Modern microscopes opened up the world of the minute to an amazing degree, allowing people to see all the way down to a bacterium wriggling on a slide. But if you want to see down even smaller in regular optical light—to a virus, a cell’s interior, or other objects on the nanoscale—you’ve been out of luck. Those objects are smaller than 200 nanometers, what’s been considered the resolution limit for microscopes scanning in white light, and so the only was to see them was through indirect imaging devices like scanning electron microscopes.
Not anymore. Lin Li and colleagues report a new way using tiny beads to resolve images at 50 nanometers, shattering the limit for what can be seen in optical light.
Their technique, reported in Nature Communications, makes use of “evanescent waves“, emitted very near an object and usually lost altogether. Instead, the beads gather the light and re-focus it, channelling it into a standard microscope. This allowed researchers to see with their own eyes a level of detail that is normally restricted to indirect methods such as atomic force microscopy or scanning electron microscopy. [BBC News]
Those beads are called microspheres—they’re tiny glass balls about the size of red blood cells. The researchers apply these spheres to the surface of the object they want to see. In essence, the spheres capture light that normally would be lost before it ever reached the observer’s eye (those evanescent waves), enabling Li’s team to overcome the diffraction limits of microscope machinery that have limited the maximum possible resolution.
The spheres magnify images of items that are placed on the microscope plate, touching the microsphere and forming “virtual images.” … The optical microscope magnifies the virtual images, forming a greatly enhanced image. “The microspheres are in contact with objects, and the microscope must focus below the object surface to capture the image. This is a very different practice from the normal use of microscopes,” Li said in an e-mail. [Popular Science]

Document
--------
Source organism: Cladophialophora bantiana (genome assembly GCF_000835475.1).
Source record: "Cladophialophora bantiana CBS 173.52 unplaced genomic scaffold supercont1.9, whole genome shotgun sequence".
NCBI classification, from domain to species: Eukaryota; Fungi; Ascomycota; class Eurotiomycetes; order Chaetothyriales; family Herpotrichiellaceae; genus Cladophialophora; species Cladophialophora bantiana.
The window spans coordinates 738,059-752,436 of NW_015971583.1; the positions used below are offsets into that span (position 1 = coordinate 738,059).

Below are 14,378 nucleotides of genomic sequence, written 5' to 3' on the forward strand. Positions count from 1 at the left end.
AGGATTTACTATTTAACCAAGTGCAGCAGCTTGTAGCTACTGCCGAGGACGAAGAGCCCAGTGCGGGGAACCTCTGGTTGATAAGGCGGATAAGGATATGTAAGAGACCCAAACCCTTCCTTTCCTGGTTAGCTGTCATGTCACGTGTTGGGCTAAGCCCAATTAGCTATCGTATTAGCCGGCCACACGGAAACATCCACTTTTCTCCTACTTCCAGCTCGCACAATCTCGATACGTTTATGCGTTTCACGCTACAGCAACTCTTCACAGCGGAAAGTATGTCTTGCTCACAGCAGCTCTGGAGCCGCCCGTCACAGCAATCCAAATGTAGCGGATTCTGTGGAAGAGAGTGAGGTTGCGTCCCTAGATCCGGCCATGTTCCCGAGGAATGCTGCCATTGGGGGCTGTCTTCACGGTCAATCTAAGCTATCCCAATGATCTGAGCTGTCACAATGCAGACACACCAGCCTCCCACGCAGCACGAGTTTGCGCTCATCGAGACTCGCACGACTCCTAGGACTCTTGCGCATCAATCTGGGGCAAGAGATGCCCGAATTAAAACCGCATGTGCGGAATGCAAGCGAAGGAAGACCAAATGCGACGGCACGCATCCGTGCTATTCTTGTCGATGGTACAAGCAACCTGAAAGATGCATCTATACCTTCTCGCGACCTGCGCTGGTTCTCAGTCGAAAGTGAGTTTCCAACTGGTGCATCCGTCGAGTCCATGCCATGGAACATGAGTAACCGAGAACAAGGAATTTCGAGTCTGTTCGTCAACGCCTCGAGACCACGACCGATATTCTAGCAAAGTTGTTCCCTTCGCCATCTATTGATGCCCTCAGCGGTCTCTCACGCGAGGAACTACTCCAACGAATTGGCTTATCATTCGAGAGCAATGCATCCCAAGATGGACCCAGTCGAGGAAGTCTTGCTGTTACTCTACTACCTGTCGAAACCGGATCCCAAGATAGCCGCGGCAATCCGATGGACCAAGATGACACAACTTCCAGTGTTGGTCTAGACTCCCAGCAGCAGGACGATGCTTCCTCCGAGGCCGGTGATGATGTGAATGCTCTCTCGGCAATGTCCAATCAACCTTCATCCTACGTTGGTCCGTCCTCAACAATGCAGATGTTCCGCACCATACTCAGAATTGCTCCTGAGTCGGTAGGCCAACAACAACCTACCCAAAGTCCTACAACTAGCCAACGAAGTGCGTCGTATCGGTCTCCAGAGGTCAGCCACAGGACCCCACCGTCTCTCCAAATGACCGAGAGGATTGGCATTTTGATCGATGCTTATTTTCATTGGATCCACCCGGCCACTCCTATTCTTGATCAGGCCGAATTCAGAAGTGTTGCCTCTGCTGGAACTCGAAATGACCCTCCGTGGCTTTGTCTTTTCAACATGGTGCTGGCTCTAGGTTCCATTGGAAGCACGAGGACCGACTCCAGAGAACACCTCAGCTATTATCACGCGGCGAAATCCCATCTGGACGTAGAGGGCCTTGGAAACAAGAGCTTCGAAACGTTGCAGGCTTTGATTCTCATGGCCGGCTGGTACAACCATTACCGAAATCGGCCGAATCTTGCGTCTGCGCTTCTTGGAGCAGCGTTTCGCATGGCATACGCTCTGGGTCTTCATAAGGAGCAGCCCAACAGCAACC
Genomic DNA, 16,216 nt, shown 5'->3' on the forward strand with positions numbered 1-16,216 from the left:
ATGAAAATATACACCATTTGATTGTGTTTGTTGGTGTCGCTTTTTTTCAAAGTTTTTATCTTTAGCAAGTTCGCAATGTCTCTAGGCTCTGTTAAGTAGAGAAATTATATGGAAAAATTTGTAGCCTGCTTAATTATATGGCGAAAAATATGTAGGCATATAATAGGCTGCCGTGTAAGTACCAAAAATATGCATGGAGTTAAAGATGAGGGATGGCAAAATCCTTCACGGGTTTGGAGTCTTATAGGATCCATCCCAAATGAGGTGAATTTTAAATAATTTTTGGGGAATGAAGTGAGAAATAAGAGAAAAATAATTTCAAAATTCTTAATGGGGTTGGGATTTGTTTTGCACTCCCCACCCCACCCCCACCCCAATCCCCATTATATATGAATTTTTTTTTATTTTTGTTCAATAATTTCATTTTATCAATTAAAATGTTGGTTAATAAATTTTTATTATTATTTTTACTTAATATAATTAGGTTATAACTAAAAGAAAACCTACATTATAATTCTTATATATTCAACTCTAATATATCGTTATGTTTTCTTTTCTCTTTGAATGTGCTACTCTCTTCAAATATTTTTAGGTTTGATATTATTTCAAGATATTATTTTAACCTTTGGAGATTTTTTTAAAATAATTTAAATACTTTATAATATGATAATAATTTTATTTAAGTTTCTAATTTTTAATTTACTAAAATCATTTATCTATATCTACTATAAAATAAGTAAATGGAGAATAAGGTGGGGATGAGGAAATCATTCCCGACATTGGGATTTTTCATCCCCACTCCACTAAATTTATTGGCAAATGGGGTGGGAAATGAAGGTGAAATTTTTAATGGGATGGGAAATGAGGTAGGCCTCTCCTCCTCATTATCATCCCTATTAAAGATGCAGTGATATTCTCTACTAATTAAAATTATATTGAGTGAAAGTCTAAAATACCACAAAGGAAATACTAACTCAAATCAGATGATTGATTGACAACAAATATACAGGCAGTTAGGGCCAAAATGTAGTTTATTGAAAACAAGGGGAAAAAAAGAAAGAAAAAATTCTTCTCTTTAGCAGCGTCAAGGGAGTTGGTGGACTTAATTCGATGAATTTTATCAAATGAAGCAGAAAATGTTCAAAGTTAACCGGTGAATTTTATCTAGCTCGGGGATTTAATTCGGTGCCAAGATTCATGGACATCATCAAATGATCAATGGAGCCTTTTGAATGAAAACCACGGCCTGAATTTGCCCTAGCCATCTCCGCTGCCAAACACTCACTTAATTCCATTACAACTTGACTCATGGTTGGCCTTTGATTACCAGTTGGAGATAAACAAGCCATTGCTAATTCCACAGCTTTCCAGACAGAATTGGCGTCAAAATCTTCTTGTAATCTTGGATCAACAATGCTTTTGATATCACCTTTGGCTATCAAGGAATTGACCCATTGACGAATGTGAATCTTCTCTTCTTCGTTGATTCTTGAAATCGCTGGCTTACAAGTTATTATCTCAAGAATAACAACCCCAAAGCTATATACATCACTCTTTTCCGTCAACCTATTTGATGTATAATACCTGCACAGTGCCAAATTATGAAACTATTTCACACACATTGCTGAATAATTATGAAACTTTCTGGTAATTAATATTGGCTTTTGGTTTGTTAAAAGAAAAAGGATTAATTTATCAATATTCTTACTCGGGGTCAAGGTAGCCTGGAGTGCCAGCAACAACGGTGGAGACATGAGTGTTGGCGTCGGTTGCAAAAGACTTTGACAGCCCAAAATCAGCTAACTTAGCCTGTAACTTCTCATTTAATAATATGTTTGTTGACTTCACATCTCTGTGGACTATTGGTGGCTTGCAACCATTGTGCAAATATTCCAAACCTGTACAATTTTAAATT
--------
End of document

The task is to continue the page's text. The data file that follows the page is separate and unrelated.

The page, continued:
In the graphic at the top, you can see the plane where those virtual images appear. For the study, Li’s team imaged structures like the tiny holes in gold foil or grooves in a Blu-ray disc (seen directly above in scanning electron microscopy at left and microsphere scope at right). But because the technique is so different than normal practice, it’s not easy to reproduce.
Physicist and engineer Igor Smolyaninov of the University of Maryland, who wasn’t involved in the research, has used metamaterials to image objects as small as 70 nanometers in size. He doesn’t think the new results are unreliable or untrue, but does see some limitations to the technique. “They looked at artificial structures. Metal lines, holes and such. These are not a virus or bacteria, which are much, much more difficult to see because they move around,” Smolyaninov said. “I tried to do this before but couldn’t convince myself it was real. If they can pull it off, I’ll be extremely happy.” [Wired]
But if Li’s team or other researchers can use this system to peek at viruses or living cells, that would be a giant step forward. Not only are the current imaging techniques indirect, but they often kill living samples. Says Li:
“Seeing inside a cell directly without [using dyes] and seeing living viruses directly could revolutionise the way cells are studied and allow us to examine closely viruses and biomedicine for the first time.” [The Independent]
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Image: Nature Publishing Group